Toward Dolphin Personhood: It’s Everyone’s Responsibility
Nonhuman personhood is as contentious as it is confusing for those who have not taken the time to fully understand the legal concept. However, as personhood activism increases in frequency, so too does its acceptance by the public and governments the world over.
On February 4 Remus Cernea, an independent MP in the Romanian government, drafted a law proposing that dolphins be considered nonhuman persons. This comes after the global spotlight was once again focused on Taiji, Japan, as the notorious fishing town captured over 250 dolphins, including one albino dolphin named Angel, igniting a firestorm of opposition.
Cernea's initiative builds off of a landmark campaign initiated by Earth Island Institute's Dolphin Project and the Federation of Indian Animal Protection Organizations (FIAPO), that resulted in a total ban on cetacean captivity throughout the nation and included an historic statement from the Ministry of Environment and Forests (MoEF) declaring that dolphins should be considered nonhuman persons (for the full text of the statement, click here.
We persuaded MoEF minister Jayanthi Natarajan to make the first ever statement of governmental support for dolphin personhood by showing her the science behind the arguments, compiled in a document with help from many respected scientists and organizations. In making the statement, not only did Natarajan solidify India's position as a global leader in animal rights but also took the first brave steps down the road to our collective evolution of the way we think of and treat nonhuman animals.
As a species, we have arrived at a point where our collective ethics have not yet caught up to what we now scientifically understand about dolphins (and indeed, other nonhuman life). Political theorist Hannah Arendt wrote about the ‘dark times' that occur when generally accepted theories and societal laws become out of sync with human knowledge. We now find ourselves in such a time, when what we have so long believed about nonhumans – that they are unthinking machines designed solely for our exploitation – turns out to be scientifically bunk.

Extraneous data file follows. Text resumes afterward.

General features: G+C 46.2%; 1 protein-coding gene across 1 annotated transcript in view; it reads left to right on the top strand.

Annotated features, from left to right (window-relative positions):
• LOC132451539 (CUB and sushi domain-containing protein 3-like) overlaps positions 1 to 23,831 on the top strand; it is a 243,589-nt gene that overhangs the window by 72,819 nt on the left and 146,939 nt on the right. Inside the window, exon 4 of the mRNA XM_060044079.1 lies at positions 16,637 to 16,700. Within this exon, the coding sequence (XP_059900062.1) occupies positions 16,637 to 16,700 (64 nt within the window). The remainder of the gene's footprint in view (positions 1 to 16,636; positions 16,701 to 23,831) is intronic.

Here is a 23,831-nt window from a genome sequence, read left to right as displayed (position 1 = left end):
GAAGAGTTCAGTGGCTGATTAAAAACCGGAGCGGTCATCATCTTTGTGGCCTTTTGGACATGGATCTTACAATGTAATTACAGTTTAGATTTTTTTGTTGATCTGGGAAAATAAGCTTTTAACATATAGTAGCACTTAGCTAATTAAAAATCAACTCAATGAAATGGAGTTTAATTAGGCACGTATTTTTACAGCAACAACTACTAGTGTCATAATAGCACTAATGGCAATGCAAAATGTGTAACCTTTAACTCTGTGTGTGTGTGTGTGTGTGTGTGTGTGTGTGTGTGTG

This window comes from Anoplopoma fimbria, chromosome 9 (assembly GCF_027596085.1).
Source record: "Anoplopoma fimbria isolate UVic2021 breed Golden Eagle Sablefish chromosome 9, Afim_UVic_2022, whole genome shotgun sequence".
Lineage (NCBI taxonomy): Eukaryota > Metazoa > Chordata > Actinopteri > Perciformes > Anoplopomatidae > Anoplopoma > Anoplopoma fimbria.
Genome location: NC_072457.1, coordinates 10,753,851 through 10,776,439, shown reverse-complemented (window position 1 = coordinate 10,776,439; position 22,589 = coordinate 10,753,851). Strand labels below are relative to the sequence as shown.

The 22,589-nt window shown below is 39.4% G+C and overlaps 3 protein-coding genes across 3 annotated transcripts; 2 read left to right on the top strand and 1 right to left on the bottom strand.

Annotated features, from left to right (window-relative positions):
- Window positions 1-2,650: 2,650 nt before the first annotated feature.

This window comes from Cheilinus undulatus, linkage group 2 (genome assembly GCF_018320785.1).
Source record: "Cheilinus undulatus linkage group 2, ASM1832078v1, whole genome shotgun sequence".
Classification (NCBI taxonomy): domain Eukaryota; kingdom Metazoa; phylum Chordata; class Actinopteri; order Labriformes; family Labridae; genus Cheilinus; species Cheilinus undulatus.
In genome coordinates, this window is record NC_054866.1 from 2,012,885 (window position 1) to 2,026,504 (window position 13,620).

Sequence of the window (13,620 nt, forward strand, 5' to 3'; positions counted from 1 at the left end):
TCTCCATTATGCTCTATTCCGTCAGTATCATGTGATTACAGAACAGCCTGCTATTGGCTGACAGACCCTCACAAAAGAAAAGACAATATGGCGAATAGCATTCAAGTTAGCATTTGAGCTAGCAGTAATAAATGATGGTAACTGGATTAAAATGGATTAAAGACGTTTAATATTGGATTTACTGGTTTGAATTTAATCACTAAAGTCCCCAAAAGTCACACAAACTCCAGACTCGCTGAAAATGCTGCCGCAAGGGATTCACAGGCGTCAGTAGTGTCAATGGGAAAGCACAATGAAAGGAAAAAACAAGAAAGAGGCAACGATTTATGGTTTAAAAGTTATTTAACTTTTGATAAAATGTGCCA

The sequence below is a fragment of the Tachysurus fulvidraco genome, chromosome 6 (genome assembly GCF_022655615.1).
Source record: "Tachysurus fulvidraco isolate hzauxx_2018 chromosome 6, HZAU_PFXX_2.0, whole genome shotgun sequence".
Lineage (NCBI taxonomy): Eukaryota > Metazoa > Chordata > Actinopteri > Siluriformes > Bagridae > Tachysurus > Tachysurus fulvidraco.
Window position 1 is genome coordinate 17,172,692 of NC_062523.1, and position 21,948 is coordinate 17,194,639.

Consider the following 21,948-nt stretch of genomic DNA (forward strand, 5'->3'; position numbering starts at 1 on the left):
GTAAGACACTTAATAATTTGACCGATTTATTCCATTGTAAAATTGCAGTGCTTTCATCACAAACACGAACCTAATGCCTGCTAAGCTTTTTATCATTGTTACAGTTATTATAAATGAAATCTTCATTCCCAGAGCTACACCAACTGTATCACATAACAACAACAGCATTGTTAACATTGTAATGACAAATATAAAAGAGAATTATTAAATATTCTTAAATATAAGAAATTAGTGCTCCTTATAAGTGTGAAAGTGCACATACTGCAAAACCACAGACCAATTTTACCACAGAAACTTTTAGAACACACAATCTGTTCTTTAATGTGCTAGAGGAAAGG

Because we have experimentally established within dolphins the existence of so many traits that were once considered to be the hallmarks of humanity, such as self-awareness, emotions, cognitive complexity, and so much more –we can no longer ignore their capacity for suffering or the immorality of abusing a thinking, feeling being.
We don't have a word -- much less a concept in law -- to suggest that simply the existence of any species is its own sufficient justification for rights or fair treatment. We must therefore proceed step by step, making use of the existing anthropocentric terms to get the courts to begin to consider nonhumans as eligible for any rights. Otherwise, they remain property for us to manage, use and abuse.
This is where personhood comes in. While the term is not perfect, being somewhat confusing and highly anthropocentric, Steven Wise of the Nonhuman Rights Project argues that it is the necessary first of many steps that will eventually open the door for actual animal rights. The initial question his work addresses is whether a nonhuman has the capacity to possess any legal rights. While this question might seem obvious to us, to the courts it is not.
By making dolphins nonhuman persons, governments would be legally obligated to protect them from slaughter and abuse. They would be placed ‘beyond use' of human beings, which no other creature on this planet currently is.
As I often find myself repeating to naysayers, giving dolphins rights does not mean they will be expected to vote in the upcoming election, nor will they be opening Twitter accounts, as interesting as that might be -- rather, the rights we are talking about are only the most basic: the right to live freely in the oceans, without being harmed. These are things, it's worth noting, that they currently have no right to.
Of course, beyond court systems and governments lies the individual. Each of us has a responsibility to learn about who dolphins are, or at the very least, not to staunchly argue against scientific fact.
Might these realizations bring about some uncomfortable truths about the ways we conduct ourselves on this planet? Likely, yes. But compassionate people like Natarajan, Cernea, the activists at FIAPO and countless others around the world are paving the way towards a brighter future for dolphins and nonhuman life. They have demonstrated what we must do in order bring our worldviews up to speed with our ever-expanding knowledge.
We are still just beginning to understand who dolphins are, but we can no longer ignore their suffering at our hands. It is up to each of us to change our attitudes for their very worthy sake.